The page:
"Stenger, Stenger, Stenger!"
The chants from supporters of Democrat Steve Stenger started as a celebration. After a night of trailing opponent Rick Stream, the first Republican to have a strong showing in a St. Louis County leadership election in decades, Stenger eeked out a victory in the race for county executive by a minuscule margin of fewer than 2,000 votes.
But the celebratory chanting at Stenger's Clayton victory party became louder and more forceful when supporters realized Ferguson protesters had infiltrated the event, shouting slogans of their own, such as "Free speech" and "Fight back," and singing, "Whose side are you on," the labor movement chorus from the 1930s.
Police escorted about two dozen Ferguson demonstrators out of the victory party, mostly while Stenger attempted to give a speech thanking supporters. Stenger pointedly thanked law enforcement during his brief remarks, spurring cheers from the excited crowd as an officer took another protester outside.
Protesters have been calling on Stenger to cut ties with St. Louis Prosecuting Attorney Bob McCulloch, who heads the grand-jury investigation into the shooting death of unarmed teen Michael Brown in Ferguson.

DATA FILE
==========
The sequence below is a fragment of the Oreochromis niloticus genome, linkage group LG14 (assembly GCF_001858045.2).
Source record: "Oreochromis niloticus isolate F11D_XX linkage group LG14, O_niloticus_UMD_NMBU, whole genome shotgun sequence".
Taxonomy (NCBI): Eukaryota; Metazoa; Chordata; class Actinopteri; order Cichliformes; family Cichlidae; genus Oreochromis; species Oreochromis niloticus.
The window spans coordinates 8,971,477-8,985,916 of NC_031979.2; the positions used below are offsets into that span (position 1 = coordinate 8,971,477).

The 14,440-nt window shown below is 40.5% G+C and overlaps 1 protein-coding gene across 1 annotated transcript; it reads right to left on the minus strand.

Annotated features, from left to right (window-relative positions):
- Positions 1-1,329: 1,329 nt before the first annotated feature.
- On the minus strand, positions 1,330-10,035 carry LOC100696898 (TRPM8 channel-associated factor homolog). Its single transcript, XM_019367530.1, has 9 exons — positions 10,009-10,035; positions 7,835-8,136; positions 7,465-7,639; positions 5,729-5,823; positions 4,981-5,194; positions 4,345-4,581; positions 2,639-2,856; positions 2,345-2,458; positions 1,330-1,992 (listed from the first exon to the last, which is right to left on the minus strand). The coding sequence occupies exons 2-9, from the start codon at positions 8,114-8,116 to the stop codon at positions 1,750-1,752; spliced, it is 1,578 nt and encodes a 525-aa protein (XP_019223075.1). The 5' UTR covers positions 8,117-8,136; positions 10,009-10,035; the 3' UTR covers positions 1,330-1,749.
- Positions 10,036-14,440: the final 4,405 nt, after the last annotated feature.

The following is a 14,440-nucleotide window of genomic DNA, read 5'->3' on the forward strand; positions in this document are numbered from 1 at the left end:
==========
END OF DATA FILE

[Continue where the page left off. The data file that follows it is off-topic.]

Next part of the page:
"It's shameful that Stenger, a Democrat, stood by and allowed police to arrest local leaders instead of addressing the No. 1 issue in St. Louis County right now: our broken policing system," says Jamala Rogers, former chair of Organization for Black Struggle.
Police detained several protesters, including Montague Simmons, chair of Organization for Black Struggle, but it wasn't immediately clear if charges would be filed.
McCulloch, who attended Stenger's victory party but was not front and center like he was when Stenger won the primary, said in media interviews that the grand jury would not decide on Wilson's case until at least mid-November. Protesters demanded that McCulloch announce "a real timeline" for the grand jury's decision.
"Bob McCulloch has failed the citizens of Ferguson and St. Louis by refusing to aggressively prosecute this case and hiding behind a confusing grand-jury process," said Jelani Brown, member of Organization for Black Struggle. "The least he can do is give the public a date when this decision will come down, in the interest of public safety."
Stream conceded the race around midnight, though his loss was so narrow that he could call for a recount.